"If Russia Had Become Democratic…."

Marc Plattner, NED’s Vice President for Research and Studies and coeditor of the Journal of Democracy, spoke with Levada Center sociologist Denis Volkov about “the essence of the Russian political order.”

Denis Volkov: What is your definition of a democratic country?


Marc Plattner: What we call “democracy” is really a shorthand for “liberal democracy.” And liberal democracy is a compound thing. It has a “liberal” part and a “majoritarian” part. The “majoritarian” part means free and fair elections. The “liberal” part has to do with protecting the rights of individuals and minorities. Not everything that the majority wants is democratic. In the very first issue of the Journal of Democracy Polish philosopher Leszek Kolakowski wrote an article titled “Uncertainties of a Democratic Age,” in which he says that we would not call it democratic if 51 percent of the population voted to put the other 49 percent to death. The whole structure of liberal democracy is based on the premise that the rights of individuals and minority groups are respected by the majority. But there is always an issue of where you draw the line…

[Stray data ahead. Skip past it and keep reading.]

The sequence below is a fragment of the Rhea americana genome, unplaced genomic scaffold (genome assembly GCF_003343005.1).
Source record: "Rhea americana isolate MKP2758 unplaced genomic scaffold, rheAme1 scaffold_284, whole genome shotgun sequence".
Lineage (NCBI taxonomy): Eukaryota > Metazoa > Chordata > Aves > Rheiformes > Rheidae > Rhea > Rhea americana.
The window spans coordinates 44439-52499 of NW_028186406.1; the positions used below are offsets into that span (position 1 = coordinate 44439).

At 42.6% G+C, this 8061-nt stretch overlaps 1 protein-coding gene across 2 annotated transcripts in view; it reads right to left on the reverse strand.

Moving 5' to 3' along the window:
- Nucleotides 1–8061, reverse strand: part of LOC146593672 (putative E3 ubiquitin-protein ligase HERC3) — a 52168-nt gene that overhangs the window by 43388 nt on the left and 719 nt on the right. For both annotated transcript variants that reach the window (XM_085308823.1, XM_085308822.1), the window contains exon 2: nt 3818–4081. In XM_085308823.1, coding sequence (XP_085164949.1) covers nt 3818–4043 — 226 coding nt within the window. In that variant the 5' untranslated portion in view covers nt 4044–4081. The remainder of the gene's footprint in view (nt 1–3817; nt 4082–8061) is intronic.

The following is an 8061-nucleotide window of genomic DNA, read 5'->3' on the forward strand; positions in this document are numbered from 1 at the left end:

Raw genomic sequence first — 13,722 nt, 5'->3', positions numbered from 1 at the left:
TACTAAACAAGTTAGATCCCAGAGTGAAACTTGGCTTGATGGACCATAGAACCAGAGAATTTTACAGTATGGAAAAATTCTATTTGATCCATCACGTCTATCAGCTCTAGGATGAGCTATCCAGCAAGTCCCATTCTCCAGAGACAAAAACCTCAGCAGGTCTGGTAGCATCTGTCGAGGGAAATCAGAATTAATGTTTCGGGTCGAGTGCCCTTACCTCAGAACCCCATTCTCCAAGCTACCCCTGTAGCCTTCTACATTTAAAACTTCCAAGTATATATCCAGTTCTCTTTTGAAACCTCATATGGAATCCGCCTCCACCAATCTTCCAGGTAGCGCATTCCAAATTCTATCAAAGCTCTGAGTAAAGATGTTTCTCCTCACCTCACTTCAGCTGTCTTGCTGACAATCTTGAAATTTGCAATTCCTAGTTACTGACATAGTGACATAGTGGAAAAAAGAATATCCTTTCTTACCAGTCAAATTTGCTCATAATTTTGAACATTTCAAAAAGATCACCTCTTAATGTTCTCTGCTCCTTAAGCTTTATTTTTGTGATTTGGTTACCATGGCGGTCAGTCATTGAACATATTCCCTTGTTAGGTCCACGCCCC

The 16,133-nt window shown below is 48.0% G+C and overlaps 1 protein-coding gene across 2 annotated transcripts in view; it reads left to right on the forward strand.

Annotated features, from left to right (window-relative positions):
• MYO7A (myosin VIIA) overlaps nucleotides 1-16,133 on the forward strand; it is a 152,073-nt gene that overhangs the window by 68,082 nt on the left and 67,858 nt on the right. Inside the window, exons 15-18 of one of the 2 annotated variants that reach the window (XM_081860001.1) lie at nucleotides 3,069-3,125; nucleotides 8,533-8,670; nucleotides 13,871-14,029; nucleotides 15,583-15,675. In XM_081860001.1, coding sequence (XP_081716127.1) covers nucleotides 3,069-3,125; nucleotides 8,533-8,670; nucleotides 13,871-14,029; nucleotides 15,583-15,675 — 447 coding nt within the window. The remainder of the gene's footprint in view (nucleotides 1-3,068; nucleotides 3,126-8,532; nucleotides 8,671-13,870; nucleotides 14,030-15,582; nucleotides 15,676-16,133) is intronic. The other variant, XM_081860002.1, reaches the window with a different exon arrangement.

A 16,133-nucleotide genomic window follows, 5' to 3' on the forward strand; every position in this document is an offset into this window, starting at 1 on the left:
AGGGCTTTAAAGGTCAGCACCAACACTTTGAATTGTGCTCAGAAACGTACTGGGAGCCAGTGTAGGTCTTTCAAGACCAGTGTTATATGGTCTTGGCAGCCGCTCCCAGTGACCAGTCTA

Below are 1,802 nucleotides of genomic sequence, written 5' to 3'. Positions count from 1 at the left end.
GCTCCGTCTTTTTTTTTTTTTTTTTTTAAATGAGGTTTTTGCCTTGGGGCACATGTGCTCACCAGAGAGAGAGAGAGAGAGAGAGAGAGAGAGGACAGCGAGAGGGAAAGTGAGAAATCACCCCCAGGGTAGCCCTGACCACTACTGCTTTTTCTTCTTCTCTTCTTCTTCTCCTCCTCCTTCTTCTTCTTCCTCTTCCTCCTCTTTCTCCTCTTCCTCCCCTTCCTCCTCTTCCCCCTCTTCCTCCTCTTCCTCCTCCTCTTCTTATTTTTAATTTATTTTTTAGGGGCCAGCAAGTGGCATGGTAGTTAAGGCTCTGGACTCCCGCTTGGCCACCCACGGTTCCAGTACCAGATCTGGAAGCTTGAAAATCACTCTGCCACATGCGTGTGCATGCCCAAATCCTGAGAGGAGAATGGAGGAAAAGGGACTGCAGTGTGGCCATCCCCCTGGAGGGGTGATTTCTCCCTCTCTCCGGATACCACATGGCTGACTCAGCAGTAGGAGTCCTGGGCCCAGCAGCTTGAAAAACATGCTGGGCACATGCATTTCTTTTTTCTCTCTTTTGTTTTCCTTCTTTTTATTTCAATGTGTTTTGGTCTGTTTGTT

Read the entire interview here